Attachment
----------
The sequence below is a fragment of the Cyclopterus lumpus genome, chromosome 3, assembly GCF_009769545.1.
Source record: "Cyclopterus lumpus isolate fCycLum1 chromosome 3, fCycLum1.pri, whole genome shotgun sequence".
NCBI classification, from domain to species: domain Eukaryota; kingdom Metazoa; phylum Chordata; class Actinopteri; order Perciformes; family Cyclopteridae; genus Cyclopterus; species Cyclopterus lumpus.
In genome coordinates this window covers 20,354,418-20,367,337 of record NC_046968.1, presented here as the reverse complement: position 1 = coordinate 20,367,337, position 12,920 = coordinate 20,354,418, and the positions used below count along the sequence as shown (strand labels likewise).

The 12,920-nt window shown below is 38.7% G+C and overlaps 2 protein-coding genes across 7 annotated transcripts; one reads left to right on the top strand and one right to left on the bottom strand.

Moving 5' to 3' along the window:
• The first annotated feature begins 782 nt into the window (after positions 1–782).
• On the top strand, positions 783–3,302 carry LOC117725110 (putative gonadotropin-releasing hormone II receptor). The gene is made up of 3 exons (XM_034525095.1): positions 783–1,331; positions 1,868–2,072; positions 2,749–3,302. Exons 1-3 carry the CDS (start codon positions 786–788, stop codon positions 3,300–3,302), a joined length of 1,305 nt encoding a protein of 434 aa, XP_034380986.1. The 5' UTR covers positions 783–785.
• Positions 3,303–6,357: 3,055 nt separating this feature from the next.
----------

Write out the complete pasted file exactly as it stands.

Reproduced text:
The sequence below is a fragment of the Cyclopterus lumpus genome, chromosome 3, assembly GCF_009769545.1.
Source record: "Cyclopterus lumpus isolate fCycLum1 chromosome 3, fCycLum1.pri, whole genome shotgun sequence".
NCBI classification, from domain to species: domain Eukaryota; kingdom Metazoa; phylum Chordata; class Actinopteri; order Perciformes; family Cyclopteridae; genus Cyclopterus; species Cyclopterus lumpus.
In genome coordinates this window covers 20,354,418-20,367,337 of record NC_046968.1, presented here as the reverse complement: position 1 = coordinate 20,367,337, position 12,920 = coordinate 20,354,418, and the positions used below count along the sequence as shown (strand labels likewise).

The 12,920-nt window shown below is 38.7% G+C and overlaps 2 protein-coding genes across 7 annotated transcripts; one reads left to right on the top strand and one right to left on the bottom strand.

Moving 5' to 3' along the window:
• The first annotated feature begins 782 nt into the window (after positions 1–782).
• On the top strand, positions 783–3,302 carry LOC117725110 (putative gonadotropin-releasing hormone II receptor). The gene is made up of 3 exons (XM_034525095.1): positions 783–1,331; positions 1,868–2,072; positions 2,749–3,302. Exons 1-3 carry the CDS (start codon positions 786–788, stop codon positions 3,300–3,302), a joined length of 1,305 nt encoding a protein of 434 aa, XP_034380986.1. The 5' UTR covers positions 783–785.
• Positions 3,303–6,357: 3,055 nt separating this feature from the next.